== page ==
Michigan Gov. Gretchen Whitmer on Sunday said her state will not rush to ensure all the results of the 2020 presidential race are counted on Election Day, Nov. 3 — a date she appeared to imply was artificially set.
Asked by host Margaret Brennan how long it will take Michigan to declare the winner of the race, Whitmer would not give a definitive timeline.
“Michigan will be able to announce results, but we are not going to have artificial deadlines set by, you know, people with political agendas,” Whitmer said. “It will be soon after polls close. I’m not going to put a number on it, but we’re going to get it right.”
Whitmer reminded viewers that they can cast their ballots now so “every day between now and Nov. 3rd in Michigan is Election Day.”
She added: “And the more people that vote earlier, the more likely you’ll be safe and get counted.”
The conversation turned to poll monitoring, with Brennan citing a CBS News poll that found “half of the president’s voters in Michigan think the president should encourage supporters to go stand near polling places as watchers.”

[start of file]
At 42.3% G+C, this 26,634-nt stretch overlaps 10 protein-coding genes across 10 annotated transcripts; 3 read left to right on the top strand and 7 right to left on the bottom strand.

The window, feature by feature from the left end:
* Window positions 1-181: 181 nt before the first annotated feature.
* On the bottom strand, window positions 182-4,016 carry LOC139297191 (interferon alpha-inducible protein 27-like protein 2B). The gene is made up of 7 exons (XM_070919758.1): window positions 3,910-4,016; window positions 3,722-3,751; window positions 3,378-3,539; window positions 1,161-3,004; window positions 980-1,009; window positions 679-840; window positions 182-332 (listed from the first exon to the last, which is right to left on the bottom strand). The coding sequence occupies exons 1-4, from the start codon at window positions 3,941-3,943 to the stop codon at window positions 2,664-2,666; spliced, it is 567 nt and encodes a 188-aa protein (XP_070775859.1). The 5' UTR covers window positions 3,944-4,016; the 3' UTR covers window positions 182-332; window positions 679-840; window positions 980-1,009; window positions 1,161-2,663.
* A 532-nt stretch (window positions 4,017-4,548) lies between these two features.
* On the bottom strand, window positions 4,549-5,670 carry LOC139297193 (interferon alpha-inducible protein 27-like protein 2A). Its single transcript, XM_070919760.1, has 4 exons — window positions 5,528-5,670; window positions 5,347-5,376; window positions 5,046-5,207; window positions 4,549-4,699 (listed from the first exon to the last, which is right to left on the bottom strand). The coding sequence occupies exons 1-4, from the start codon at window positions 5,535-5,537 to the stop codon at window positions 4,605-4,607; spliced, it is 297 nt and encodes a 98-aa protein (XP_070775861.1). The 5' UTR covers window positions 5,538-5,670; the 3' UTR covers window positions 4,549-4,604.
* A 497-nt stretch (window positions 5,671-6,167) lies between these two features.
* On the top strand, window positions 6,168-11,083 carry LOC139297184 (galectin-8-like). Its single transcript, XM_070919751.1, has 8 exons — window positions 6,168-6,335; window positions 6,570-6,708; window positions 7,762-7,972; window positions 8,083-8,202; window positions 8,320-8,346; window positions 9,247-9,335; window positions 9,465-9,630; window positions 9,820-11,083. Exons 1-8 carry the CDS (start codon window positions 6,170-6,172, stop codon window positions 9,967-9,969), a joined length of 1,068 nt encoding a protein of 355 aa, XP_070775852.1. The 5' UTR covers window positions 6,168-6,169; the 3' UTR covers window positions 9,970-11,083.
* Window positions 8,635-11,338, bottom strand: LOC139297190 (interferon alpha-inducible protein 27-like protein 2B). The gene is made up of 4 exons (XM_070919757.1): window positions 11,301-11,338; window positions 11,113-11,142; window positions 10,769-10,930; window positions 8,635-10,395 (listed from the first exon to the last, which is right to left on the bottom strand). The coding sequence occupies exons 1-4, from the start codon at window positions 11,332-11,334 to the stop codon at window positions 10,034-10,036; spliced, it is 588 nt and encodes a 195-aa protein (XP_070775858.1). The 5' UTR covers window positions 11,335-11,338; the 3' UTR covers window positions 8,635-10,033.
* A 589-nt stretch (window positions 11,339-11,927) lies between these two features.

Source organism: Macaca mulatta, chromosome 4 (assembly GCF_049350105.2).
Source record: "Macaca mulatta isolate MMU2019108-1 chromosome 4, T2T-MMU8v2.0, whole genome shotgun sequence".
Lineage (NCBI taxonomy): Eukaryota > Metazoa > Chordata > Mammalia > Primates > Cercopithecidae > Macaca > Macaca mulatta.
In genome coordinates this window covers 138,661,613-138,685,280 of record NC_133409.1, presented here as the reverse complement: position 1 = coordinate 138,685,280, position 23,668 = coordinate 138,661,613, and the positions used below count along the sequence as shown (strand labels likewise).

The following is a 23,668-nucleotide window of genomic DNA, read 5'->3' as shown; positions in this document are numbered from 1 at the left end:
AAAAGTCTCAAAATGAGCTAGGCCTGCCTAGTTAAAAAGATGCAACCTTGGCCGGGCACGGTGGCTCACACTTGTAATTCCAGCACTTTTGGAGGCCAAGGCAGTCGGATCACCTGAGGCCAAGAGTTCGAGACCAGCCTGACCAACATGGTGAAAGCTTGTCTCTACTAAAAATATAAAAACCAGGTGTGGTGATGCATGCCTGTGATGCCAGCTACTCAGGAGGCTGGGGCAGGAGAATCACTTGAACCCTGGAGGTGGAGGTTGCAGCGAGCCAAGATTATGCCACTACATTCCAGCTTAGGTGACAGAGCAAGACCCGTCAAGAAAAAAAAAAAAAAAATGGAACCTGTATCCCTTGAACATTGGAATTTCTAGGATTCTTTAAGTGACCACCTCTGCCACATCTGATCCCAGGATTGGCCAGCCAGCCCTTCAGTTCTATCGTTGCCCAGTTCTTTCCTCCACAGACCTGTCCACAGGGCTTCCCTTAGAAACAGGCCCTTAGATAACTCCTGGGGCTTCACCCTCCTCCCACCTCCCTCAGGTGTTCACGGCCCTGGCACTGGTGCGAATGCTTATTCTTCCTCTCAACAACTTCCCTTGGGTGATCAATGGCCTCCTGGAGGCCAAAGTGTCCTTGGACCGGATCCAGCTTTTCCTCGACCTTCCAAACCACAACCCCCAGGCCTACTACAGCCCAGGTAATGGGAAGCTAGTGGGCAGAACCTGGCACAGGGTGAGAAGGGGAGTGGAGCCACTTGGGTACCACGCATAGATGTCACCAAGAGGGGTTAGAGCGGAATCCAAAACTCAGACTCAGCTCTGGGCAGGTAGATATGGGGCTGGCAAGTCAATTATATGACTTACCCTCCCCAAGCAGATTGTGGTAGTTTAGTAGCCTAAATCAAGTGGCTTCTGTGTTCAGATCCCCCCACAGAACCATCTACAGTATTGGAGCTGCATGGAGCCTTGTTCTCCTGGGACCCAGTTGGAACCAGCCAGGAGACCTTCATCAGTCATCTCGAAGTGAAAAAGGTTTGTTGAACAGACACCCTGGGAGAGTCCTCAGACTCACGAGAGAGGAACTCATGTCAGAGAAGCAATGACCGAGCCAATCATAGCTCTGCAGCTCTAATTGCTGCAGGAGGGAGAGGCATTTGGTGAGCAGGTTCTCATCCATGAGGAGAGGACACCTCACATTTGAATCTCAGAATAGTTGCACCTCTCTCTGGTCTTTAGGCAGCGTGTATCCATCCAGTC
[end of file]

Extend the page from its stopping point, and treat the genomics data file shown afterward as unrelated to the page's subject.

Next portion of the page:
Asked whether she thinks there is the possibility of violence on Election Day, Whitmer said she was not worried and that her state was fully prepared.
“I’m not worried, but we are preparing to make sure that we do everything to keep people safe,” Whitmer said. “And I’ve got incredible confidence. I know that the people of Michigan want to vote. We see how the stakes are in this election. We’re going to have historic turnout, and we’re going to do it right.”
Whitmer’s comments come just days after the FBI revealed a group of anti-government vigilantes had plotted to kidnap her. Whitmer blamed the threat on President Trump for his supposed complicity in “giving comfort to those who spread fear and hatred and division.”
It was a familiar move for a governor who has repeatedly engaged in heated public battles with the president that may only hurt him in a pivotal state against Democratic nominee Joe Biden. While she risked politicizing the moment, the governor said Friday that she didn’t think twice about calling out the president.
Trump won Michigan by less than 1 percentage point in 2016. Losing the state this year would bring him perilously close to coming up short of the 270 Electoral College votes he needs to win reelection.
The Associated Press contributed to this report.